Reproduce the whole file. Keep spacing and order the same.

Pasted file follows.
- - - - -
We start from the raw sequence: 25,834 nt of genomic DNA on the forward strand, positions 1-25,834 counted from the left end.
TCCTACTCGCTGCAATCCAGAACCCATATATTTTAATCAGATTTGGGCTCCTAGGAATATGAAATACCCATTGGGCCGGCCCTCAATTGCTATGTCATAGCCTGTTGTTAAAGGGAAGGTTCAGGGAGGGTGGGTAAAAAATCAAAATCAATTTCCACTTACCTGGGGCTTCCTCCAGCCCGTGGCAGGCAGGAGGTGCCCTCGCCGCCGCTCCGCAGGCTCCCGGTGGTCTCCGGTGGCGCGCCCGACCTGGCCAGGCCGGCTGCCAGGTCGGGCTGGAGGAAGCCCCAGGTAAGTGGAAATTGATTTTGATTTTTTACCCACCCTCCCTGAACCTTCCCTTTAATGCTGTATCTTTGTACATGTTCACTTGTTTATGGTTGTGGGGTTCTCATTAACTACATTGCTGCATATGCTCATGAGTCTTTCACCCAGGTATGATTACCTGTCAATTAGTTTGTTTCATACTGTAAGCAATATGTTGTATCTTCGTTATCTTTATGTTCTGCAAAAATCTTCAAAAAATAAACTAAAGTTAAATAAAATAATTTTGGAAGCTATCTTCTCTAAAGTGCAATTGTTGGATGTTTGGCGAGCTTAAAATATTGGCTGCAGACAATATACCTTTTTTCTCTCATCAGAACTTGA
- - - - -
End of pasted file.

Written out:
We start from the raw sequence: 25,834 nt of genomic DNA on the forward strand, positions 1-25,834 counted from the left end.
TCCTACTCGCTGCAATCCAGAACCCATATATTTTAATCAGATTTGGGCTCCTAGGAATATGAAATACCCATTGGGCCGGCCCTCAATTGCTATGTCATAGCCTGTTGTTAAAGGGAAGGTTCAGGGAGGGTGGGTAAAAAATCAAAATCAATTTCCACTTACCTGGGGCTTCCTCCAGCCCGTGGCAGGCAGGAGGTGCCCTCGCCGCCGCTCCGCAGGCTCCCGGTGGTCTCCGGTGGCGCGCCCGACCTGGCCAGGCCGGCTGCCAGGTCGGGCTGGAGGAAGCCCCAGGTAAGTGGAAATTGATTTTGATTTTTTACCCACCCTCCCTGAACCTTCCCTTTAATGCTGTATCTTTGTACATGTTCACTTGTTTATGGTTGTGGGGTTCTCATTAACTACATTGCTGCATATGCTCATGAGTCTTTCACCCAGGTATGATTACCTGTCAATTAGTTTGTTTCATACTGTAAGCAATATGTTGTATCTTCGTTATCTTTATGTTCTGCAAAAATCTTCAAAAAATAAACTAAAGTTAAATAAAATAATTTTGGAAGCTATCTTCTCTAAAGTGCAATTGTTGGATGTTTGGCGAGCTTAAAATATTGGCTGCAGACAATATACCTTTTTTCTCTCATCAGAACTTGA